Pretending to Be a Coop: Confessions of a Condominium
I used to study the violin when I was a teenager. Home alone in the summer practicing it could get boring, so I would imagine walking onstage to the roar of applause as guest concert master at the Moscow Philharmonic, and having to stand and then sit again three times just to calm the ecstatic audience eager to hear my prodigal vibrato and legendary bowing. Of course, I never quite made it out of the back of the second violin section of high school orchestra, but it was fun to pretend.
Condominium Associations in New York City today also like to pretend. They like to pretend they are coops, replete with the awe inspiring ability to require lengthy board applications, financial documents, reference letters and, most recently, a favorite of the coop process: the maintenance escrow. Unfortunately for the condominium seeking to emulate their neighbor coop building, its by-laws rarely permit such requirements.
Let’s take a minute to review. A coop typically has a right of approval of a purchase transaction. That is, if a coop shareholder wants to sell their apartment, the prospective buyer must submit a full application to the board of directors who have the right to approve or reject the application, so long as they don’t violate fair housing laws and applicable coop by-laws. Condominiums, on the other hand, typically have a right of first refusal of a purchase transaction. Unlike a right of approval, the condominium board has two options if a unit owner wants to sell: (1) exercise its right of first refusal, and buy the condominium on the same terms and conditions the unit owner proposes to sell to a third party, or (2) waive their right of first refusal (by issuing what is commonly referred to as the “waiver”), thus stepping aside and letting the owner sell to the buyer. Condominiums almost never exercise this right of first refusal, and the whole process is generally considered to be superfluous waste of time and money.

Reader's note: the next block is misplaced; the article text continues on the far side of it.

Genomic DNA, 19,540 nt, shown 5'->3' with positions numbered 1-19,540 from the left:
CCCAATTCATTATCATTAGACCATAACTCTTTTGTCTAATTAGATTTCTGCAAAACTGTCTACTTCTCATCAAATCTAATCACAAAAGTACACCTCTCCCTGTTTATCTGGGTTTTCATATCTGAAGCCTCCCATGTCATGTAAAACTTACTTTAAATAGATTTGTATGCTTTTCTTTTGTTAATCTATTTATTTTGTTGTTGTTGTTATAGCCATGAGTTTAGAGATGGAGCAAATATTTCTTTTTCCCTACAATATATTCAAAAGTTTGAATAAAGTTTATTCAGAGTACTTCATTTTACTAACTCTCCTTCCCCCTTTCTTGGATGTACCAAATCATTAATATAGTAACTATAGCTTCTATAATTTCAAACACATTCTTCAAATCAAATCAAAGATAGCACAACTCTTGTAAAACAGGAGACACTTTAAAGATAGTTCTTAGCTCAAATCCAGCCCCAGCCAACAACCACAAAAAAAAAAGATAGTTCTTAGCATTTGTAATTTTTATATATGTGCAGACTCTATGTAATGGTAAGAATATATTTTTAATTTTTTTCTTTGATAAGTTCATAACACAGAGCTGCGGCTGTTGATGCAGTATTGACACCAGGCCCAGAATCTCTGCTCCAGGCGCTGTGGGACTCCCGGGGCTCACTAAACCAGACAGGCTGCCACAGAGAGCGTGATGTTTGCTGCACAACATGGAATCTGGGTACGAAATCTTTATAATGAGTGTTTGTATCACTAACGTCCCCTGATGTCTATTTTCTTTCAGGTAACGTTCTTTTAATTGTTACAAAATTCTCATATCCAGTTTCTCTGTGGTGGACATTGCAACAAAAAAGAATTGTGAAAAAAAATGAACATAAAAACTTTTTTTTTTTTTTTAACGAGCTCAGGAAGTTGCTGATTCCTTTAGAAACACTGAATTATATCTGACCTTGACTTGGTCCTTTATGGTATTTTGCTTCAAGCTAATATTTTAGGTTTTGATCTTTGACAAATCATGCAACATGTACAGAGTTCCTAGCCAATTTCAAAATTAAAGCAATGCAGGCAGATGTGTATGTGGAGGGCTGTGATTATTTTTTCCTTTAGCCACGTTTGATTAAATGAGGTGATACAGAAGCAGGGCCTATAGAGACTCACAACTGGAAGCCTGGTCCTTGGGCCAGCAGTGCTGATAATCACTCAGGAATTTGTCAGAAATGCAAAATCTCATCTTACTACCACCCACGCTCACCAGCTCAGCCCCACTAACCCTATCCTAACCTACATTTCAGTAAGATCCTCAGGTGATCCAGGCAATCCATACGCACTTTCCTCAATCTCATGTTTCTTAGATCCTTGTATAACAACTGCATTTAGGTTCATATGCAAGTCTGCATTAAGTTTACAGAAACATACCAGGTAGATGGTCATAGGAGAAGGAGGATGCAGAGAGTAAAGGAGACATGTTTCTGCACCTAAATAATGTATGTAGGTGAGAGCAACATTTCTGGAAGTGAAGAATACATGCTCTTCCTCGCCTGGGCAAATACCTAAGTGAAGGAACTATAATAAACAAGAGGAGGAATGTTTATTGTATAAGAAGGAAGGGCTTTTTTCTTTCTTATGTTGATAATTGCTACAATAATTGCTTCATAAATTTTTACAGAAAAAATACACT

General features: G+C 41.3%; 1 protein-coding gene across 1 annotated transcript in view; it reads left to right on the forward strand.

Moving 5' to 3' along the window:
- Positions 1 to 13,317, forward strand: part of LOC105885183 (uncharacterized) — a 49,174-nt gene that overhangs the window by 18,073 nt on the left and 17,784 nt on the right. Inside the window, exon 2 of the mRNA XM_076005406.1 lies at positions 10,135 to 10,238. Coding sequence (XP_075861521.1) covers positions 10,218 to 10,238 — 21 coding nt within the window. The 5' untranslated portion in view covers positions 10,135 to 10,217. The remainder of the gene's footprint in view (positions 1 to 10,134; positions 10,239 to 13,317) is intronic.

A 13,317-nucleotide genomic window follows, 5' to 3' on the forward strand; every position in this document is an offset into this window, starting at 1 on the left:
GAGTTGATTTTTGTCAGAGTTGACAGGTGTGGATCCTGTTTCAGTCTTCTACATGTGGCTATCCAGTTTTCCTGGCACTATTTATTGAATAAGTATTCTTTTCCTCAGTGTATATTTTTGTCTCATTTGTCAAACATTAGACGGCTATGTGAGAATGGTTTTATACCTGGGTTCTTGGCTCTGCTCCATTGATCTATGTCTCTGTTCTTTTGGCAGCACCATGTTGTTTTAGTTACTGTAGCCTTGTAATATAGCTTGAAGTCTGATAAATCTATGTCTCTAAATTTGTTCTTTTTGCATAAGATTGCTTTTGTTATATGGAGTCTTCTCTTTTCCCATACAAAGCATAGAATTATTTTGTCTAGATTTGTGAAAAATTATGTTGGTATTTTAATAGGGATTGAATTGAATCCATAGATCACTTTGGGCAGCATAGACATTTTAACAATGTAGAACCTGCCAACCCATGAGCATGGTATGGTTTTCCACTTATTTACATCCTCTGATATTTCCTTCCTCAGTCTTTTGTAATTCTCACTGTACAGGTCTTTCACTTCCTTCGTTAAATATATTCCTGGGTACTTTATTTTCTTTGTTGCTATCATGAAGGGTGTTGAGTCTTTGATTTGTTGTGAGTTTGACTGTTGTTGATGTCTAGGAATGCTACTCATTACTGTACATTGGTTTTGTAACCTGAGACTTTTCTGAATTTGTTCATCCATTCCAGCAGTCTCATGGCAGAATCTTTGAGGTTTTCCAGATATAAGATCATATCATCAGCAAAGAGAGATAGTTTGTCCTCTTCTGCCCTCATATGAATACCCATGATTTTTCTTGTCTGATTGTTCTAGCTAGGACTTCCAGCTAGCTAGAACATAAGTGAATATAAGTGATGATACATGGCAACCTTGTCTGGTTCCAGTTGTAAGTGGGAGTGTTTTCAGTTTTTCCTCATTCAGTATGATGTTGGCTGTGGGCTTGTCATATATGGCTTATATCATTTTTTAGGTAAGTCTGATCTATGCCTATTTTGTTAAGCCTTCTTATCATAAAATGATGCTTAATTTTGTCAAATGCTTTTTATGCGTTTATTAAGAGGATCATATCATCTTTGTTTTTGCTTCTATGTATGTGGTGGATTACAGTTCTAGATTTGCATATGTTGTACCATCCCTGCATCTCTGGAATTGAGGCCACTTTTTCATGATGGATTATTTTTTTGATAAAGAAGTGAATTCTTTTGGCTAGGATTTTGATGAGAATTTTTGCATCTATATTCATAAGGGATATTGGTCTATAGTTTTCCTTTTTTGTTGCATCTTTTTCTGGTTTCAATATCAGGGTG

Unlike a condominium, a coop has the right to approve or reject a proposed transaction, or to approve a prospective buyer conditionally. For example, if the financials of a buyer are borderline, it might require the prospective purchaser to fund an escrow account of one to two years of maintenance payments to be held by coop management to ensure the new shareholder pays its monthly maintenance obligation.
But recently condominium associations facing financial issues stemming from unit owners going into arrears on monthly common charge payments, have begun to try to impose similar escrow “conditions” on the issuance of the waiver. For example, non-US buyers or entity purchasers, like an LLC or a corporation, are often suspect by the board, who reason that an LLC is merely a “shell” created for the purpose of acquiring the unit, or the non-US purchaser will be hard to track down to get monthly dues from. Condominium boards evaluating the waiver application package of such buyers offer to issue a waiver only if the buyer “funds” and escrow with one or two years of common charges in advance. I dealt with this issue recently when a managing agent called me about a prospective purchase in which I was representing the buying entity, an offshore LLC which was paying over a $1million cash for a unit in the building.
“The financials of the LLC only show enough money to make the purchase, how are they going to pay ongoing common charges?” asked the managing agent. “I don’t know,” was my immediate response.
“Well we can’t approve this without an escrow of 2 years of common charges,” was management’s equally quick retort. To which I responded, “unfortunately you don’t have that right.”
When confronted with this scenario by management, I remind them of their two choices: (1) buy the unit if you don’t like my buyer, or (2) step aside and let us do the deal. The by-laws of the condominium permit nothing else.
Of course the reality is the LLC paying over a $1million in cash for the unit is going to get funding from the same source that funded the acquisition, usually an individual who for tax or estate reasons is acquiring the real estate in an entity rather than individually. Someone who is putting up a million dollars is not going to risk a levy on the unit by the condominium board for unpaid common charges. But this is little comfort to a board worried about how to pay ongoing expenses of the association when unit owners don’t pay their monthly dues. And I understand the problem, and why they would like to impose an escrow condition on the issuance of a waiver. The only problem is, they have no right to treat the LLC or non-US buyer any differently than an individual.